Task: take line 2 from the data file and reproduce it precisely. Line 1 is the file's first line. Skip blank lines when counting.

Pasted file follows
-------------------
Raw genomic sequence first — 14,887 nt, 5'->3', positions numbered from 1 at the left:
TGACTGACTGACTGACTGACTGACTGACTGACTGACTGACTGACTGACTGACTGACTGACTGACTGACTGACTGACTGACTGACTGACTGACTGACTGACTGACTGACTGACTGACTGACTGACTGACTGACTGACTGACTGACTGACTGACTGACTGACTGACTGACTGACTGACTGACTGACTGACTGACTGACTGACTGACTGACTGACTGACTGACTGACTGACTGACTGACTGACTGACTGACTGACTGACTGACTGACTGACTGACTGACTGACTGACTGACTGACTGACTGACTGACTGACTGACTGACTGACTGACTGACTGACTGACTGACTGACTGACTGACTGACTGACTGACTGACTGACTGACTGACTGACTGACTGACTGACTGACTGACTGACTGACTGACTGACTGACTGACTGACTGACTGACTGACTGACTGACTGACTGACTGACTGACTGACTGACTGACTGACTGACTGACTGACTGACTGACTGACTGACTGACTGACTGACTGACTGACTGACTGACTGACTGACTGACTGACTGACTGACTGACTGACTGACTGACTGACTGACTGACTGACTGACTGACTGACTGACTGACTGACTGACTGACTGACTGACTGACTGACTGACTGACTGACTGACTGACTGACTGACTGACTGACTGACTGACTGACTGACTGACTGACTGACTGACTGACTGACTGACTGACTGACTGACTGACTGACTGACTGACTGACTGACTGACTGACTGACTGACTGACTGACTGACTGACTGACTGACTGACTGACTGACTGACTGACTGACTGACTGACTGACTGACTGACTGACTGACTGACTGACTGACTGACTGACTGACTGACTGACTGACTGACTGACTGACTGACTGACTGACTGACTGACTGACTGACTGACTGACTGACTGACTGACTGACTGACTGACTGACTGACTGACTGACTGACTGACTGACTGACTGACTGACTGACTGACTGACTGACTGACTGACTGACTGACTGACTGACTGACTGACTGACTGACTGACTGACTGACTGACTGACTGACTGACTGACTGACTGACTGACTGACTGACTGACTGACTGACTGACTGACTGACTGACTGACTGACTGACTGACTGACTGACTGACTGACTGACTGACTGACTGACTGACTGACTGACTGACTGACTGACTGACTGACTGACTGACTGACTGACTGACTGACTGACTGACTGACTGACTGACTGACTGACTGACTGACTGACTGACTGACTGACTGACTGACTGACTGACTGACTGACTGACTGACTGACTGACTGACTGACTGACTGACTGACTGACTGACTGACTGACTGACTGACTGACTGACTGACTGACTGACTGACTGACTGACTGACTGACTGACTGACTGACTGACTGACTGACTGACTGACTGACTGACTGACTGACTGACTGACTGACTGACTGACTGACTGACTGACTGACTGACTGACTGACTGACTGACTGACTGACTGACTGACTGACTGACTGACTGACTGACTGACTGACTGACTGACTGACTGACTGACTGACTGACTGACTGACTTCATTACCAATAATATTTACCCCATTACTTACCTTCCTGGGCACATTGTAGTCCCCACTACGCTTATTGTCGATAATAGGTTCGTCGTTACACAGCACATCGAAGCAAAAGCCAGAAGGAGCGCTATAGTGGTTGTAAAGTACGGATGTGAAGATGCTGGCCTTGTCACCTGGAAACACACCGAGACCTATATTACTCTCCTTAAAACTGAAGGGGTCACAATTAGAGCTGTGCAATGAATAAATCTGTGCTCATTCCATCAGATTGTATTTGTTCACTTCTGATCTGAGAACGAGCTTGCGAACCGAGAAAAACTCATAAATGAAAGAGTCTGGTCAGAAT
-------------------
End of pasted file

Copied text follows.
TGACTGACTGACTGACTGACTGACTGACTGACTGACTGACTGACTGACTGACTGACTGACTGACTGACTGACTGACTGACTGACTGACTGACTGACTGACTGACTGACTGACTGACTGACTGACTGACTGACTGACTGACTGACTGACTGACTGACTGACTGACTGACTGACTGACTGACTGACTGACTGACTGACTGACTGACTGACTGACTGACTGACTGACTGACTGACTGACTGACTGACTGACTGACTGACTGACTGACTGACTGACTGACTGACTGACTGACTGACTGACTGACTGACTGACTGACTGACTGACTGACTGACTGACTGACTGACTGACTGACTGACTGACTGACTGACTGACTGACTGACTGACTGACTGACTGACTGACTGACTGACTGACTGACTGACTGACTGACTGACTGACTGACTGACTGACTGACTGACTGACTGACTGACTGACTGACTGACTGACTGACTGACTGACTGACTGACTGACTGACTGACTGACTGACTGACTGACTGACTGACTGACTGACTGACTGACTGACTGACTGACTGACTGACTGACTGACTGACTGACTGACTGACTGACTGACTGACTGACTGACTGACTGACTGACTGACTGACTGACTGACTGACTGACTGACTGACTGACTGACTGACTGACTGACTGACTGACTGACTGACTGACTGACTGACTGACTGACTGACTGACTGACTGACTGACTGACTGACTGACTGACTGACTGACTGACTGACTGACTGACTGACTGACTGACTGACTGACTGACTGACTGACTGACTGACTGACTGACTGACTGACTGACTGACTGACTGACTGACTGACTGACTGACTGACTGACTGACTGACTGACTGACTGACTGACTGACTGACTGACTGACTGACTGACTGACTGACTGACTGACTGACTGACTGACTGACTGACTGACTGACTGACTGACTGACTGACTGACTGACTGACTGACTGACTGACTGACTGACTGACTGACTGACTGACTGACTGACTGACTGACTGACTGACTGACTGACTGACTGACTGACTGACTGACTGACTGACTGACTGACTGACTGACTGACTGACTGACTGACTGACTGACTGACTGACTGACTGACTGACTGACTGACTGACTGACTGACTGACTGACTGACTGACTGACTGACTGACTGACTGACTGACTGACTGACTGACTGACTGACTGACTGACTGACTGACTGACTGACTGACTGACTGACTGACTGACTGACTGACTGACTGACTGACTGACTGACTGACTGACTGACTGACTGACTGACTGACTGACTGACTGACTGACTGACTGACTGACTGACTGACTGACTGACTGACTGACTGACTGACTGACTGACTGACTGACTGACTGACTGACTGACTGACTGACTGACTGACTGACTGACTGACTGACTGACTGACTGACTGACTGACTGACTGACTGACTGACTGACTGACTGACTGACTGACTGACTGACTGACTGACTGACTGACTGACTGACTGACTGACTGACTGACTGACTGACTGACTGACTGACTGACTGACTGACTGACTGACTGACTTCATTACCAATAATATTTACCCCATTACTTACCTTCCTGGGCACATTGTAGTCCCCACTACGCTTATTGTCGATAATAGGTTCGTCGTTACACAGCACATCGAAGCAAAAGCCAGAAGGAGCGCTATAGTGGTTGTAAAGTACGGATGTGAAGATGCTGGCCTTGTCACCTGGAAACACACCGAGACCTATATTACTCTCCTTAAAACTGAAGGGGTCACAATTAGAGCTGTGCAATGAATAAATCTGTGCTCATTCCATCAGATTGTATTTGTTCACTTCTGATCTGAGAACGAGCTTGCGAACCGAGAAAAACTCATAAATGAAAGAGTCTGGTCAGAAT